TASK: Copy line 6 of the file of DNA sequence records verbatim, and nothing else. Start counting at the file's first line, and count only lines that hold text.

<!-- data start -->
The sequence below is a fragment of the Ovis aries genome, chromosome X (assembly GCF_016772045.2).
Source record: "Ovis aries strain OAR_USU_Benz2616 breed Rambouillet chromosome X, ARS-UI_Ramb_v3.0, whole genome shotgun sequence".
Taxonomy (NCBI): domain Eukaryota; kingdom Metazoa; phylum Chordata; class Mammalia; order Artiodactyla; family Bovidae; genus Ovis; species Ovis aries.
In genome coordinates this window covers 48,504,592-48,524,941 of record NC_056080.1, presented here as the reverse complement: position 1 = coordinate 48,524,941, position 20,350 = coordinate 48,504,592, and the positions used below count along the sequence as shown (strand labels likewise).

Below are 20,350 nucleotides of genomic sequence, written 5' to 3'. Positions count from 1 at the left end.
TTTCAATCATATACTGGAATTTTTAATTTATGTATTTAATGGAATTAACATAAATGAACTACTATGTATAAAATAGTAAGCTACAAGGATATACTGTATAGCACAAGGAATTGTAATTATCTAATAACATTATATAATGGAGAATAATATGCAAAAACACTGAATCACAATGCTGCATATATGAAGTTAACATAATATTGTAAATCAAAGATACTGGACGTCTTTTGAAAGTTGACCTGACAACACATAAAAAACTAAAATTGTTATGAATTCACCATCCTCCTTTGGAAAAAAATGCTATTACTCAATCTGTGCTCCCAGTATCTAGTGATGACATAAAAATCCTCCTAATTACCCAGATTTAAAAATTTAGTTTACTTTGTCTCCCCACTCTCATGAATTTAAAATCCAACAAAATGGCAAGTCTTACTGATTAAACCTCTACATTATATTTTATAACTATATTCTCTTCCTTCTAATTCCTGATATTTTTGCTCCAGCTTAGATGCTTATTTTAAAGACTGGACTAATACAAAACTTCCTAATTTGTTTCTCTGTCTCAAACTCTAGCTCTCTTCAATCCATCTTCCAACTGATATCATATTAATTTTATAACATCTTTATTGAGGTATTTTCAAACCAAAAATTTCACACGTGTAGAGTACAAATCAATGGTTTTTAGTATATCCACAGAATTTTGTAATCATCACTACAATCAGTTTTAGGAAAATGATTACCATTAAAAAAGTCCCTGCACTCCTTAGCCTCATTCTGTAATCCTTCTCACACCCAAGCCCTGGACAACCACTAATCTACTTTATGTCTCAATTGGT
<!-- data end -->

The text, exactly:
TTTCAATCATATACTGGAATTTTTAATTTATGTATTTAATGGAATTAACATAAATGAACTACTATGTATAAAATAGTAAGCTACAAGGATATACTGTATAGCACAAGGAATTGTAATTATCTAATAACATTATATAATGGAGAATAATATGCAAAAACACTGAATCACAATGCTGCATATATGAAGTTAACATAATATTGTAAATCAAAGATACTGGACGTCTTTTGAAAGTTGACCTGACAACACATAAAAAACTAAAATTGTTATGAATTCACCATCCTCCTTTGGAAAAAAATGCTATTACTCAATCTGTGCTCCCAGTATCTAGTGATGACATAAAAATCCTCCTAATTACCCAGATTTAAAAATTTAGTTTACTTTGTCTCCCCACTCTCATGAATTTAAAATCCAACAAAATGGCAAGTCTTACTGATTAAACCTCTACATTATATTTTATAACTATATTCTCTTCCTTCTAATTCCTGATATTTTTGCTCCAGCTTAGATGCTTATTTTAAAGACTGGACTAATACAAAACTTCCTAATTTGTTTCTCTGTCTCAAACTCTAGCTCTCTTCAATCCATCTTCCAACTGATATCATATTAATTTTATAACATCTTTATTGAGGTATTTTCAAACCAAAAATTTCACACGTGTAGAGTACAAATCAATGGTTTTTAGTATATCCACAGAATTTTGTAATCATCACTACAATCAGTTTTAGGAAAATGATTACCATTAAAAAAGTCCCTGCACTCCTTAGCCTCATTCTGTAATCCTTCTCACACCCAAGCCCTGGACAACCACTAATCTACTTTATGTCTCAATTGGT